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A War Crime Court may not Bring Healing to Liberia. So What?

Ahead of tomorrow’s Liberia Speaks teleconference scheduled to discuss the issue of a war crime tribunal for Liberia, I wish to offer a brief response for the sake of those who may not have the opportunity or resources to call in. I hope to be on the conference call but incase something else steps in, I would be happy that I have cleared my chest on the subject.

According to the organizers of the conference, the broader question to be addressed during the two hour conference call is “can a war crime court bring healing to Liberia?” Other sub-questions outlined to be tackled include:

• How would a war crime tribunal when instituted help our nation?
• Who would be brought to justice?
• How would a war crime tribunal bring reconciliation to the country?
• How would the country's interest be protected?

Without trying to read too much into the question or diminish its relevance, I will respond with an emphatic “I don’t know.” Not to dismiss the concern for healing as a raison d’être for the establishment of a war crime court, I think we should look at this in the broader context of justice or the rule of law. We need not concern ourselves what the outcome of justice will be before it is sought or rendered. Will a war crime court bring healing, reconciliation, progress and the rest of the good things vital to our wellbeing as Liberians? We don’t know and I don’t think we should become inundated about the exact outcome since we have already established that true justice is the way we had chosen to tread in settling our disputes. As a parent concerned with outcomes may also ask, “will sending my daughter to school earn her a six figure salary?” I don’t know but why should that be a concern? The acquisition of knowledge and skills through formal schooling is already a proven pathway to a better tomorrow so we don’t need to worry about the exact outcomes of sending our kids to school or going to school ourselves before taking the step.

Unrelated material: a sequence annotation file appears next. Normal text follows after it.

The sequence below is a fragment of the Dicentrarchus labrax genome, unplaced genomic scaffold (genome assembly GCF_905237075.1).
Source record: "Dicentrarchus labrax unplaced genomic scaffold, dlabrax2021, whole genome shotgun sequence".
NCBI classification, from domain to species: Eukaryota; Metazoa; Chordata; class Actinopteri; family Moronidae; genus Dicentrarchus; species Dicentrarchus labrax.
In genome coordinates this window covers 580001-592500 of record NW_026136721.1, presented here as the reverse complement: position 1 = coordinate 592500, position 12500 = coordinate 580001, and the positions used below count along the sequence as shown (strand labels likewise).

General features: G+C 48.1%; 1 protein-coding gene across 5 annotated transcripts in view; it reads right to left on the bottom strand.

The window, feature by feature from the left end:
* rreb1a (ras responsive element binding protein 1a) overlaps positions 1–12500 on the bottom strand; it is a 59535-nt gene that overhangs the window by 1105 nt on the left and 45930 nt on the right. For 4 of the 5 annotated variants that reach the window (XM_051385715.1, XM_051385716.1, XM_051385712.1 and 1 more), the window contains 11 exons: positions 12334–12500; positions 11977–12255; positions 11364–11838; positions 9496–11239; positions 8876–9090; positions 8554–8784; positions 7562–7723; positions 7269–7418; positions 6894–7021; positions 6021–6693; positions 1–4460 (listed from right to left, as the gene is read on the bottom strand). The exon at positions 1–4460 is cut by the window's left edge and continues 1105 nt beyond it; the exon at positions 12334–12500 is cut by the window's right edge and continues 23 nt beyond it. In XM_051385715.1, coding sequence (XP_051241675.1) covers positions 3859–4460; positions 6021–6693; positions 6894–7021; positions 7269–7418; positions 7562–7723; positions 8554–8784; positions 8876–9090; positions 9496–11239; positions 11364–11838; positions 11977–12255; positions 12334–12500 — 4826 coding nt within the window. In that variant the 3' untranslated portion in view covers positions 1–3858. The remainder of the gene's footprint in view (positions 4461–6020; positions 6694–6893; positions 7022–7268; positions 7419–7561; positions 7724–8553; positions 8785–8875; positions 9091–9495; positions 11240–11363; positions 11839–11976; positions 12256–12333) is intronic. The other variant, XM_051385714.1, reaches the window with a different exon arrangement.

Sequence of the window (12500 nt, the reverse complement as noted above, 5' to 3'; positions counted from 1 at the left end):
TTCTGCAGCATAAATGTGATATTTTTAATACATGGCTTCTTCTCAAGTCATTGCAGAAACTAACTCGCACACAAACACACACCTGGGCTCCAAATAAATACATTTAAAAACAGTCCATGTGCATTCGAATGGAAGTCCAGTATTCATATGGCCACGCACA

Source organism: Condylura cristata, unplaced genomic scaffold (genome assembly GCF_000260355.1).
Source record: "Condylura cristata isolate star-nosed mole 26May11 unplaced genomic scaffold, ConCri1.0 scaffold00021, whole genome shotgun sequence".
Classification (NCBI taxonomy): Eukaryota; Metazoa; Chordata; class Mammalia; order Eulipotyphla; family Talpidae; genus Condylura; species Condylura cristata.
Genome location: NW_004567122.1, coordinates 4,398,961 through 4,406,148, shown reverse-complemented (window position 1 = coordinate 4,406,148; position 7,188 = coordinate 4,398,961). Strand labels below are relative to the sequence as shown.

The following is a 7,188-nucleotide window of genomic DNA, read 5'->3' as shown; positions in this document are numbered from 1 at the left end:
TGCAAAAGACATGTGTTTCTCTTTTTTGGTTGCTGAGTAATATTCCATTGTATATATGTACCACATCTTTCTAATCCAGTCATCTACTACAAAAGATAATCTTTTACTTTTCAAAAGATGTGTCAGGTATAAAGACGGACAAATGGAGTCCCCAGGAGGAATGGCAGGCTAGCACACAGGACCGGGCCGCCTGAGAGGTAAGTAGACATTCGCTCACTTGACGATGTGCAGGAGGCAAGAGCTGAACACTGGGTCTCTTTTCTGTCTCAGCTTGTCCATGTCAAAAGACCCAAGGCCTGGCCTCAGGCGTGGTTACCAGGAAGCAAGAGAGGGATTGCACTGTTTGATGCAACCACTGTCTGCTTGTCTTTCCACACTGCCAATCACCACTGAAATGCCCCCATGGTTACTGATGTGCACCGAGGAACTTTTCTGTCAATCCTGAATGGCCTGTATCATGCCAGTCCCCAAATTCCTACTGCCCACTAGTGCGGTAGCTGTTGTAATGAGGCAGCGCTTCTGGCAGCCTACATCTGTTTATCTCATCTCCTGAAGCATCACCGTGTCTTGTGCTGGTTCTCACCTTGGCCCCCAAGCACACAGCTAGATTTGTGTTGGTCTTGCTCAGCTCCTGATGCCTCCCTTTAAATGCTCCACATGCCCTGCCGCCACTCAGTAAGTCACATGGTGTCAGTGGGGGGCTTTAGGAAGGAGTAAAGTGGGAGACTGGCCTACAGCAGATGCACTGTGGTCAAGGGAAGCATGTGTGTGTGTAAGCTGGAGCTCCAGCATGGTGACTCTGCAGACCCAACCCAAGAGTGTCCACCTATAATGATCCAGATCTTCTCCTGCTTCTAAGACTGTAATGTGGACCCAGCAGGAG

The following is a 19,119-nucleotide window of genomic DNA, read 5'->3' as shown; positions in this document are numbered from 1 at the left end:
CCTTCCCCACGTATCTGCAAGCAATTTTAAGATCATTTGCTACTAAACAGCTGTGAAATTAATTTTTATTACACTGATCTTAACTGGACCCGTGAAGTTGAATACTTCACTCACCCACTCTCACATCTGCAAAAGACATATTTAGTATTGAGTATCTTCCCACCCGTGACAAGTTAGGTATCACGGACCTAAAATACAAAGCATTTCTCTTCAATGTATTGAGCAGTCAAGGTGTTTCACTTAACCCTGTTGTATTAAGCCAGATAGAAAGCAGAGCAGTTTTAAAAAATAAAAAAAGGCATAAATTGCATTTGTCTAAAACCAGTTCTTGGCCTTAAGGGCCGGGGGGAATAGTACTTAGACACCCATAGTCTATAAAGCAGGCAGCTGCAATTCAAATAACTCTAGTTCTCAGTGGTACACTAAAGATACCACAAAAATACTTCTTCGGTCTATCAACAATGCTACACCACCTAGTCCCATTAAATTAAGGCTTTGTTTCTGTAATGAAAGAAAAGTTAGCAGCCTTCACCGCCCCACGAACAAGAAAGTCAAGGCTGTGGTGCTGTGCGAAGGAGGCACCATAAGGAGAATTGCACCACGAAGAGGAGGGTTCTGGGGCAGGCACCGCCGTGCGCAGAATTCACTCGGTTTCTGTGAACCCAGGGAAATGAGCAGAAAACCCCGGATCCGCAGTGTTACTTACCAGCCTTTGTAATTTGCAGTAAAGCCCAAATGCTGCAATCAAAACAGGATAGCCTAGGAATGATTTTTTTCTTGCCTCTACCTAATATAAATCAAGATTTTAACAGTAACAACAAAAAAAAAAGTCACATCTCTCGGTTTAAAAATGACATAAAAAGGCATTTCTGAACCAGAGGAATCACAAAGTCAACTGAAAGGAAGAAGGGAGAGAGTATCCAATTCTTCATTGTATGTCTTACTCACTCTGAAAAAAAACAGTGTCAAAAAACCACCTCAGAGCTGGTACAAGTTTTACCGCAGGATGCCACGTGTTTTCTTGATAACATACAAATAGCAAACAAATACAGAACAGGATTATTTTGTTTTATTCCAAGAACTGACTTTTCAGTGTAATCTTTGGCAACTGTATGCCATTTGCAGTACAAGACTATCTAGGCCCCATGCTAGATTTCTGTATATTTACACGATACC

In the same light, we already affirm that “justice should be done to all people.” Whether that justice when it is done will bring about healing or reconciliation is no longer out for discussion. If people commit crimes, they must be taken to court whether or not that process of punishing crimes will bring healing and all the things we hope for as a fulfillment of our dreams and aspirations. If we believe that the killing and maiming of thousands of Liberians including our presidents, burning down structures that took our people years to build, pillaging, raping and looting… for almost fifteen years were the sacrifices of a war of liberation and therefore justifiable, then we need to start rolling out the carpets, decorating our bodies and dancing torkloh for our freedom fighters. But if our laws consider those actions as crimes, why do we need to concern ourselves with healing as an outcome before seeking justice? Unless we no longer ascribe to the principles of equal right and justice; unless we no longer believe that all men and women are created equal; unless we no longer believe in the unequivocal and fair dispensation of justice, we need not dillydally about bringing alleged perpetrators of such entrenched evil to justice.

We have already agreed on those terms under our laws and way of life that the court is the arbiter to whom we all must submit. I therefore see no justification why the court should be selective in the kinds of cases that it should prosecute. What authority has anyone got to exempt the horrendous crimes of the 1990’s from the jurisdiction or adjudication of the court? I get frustrated if not irascible and grumpy if we must prevail on any responsible government to allow the court system to do what it was set up to do. I share the concern of many peace loving Liberians to pressure the government to investigate the crimes of the 1990s and early 2000s but putting fire on a turtle before it moves does not strengthen my faith in the Government of Liberia as the government of the people, for the people and by the people that must lead with justice in its wings. The fact that such dispensation of justice is indispensible as we pull ourselves up by the bootstraps from years of senseless wars, oppression and mismanagement makes the case even more compelling.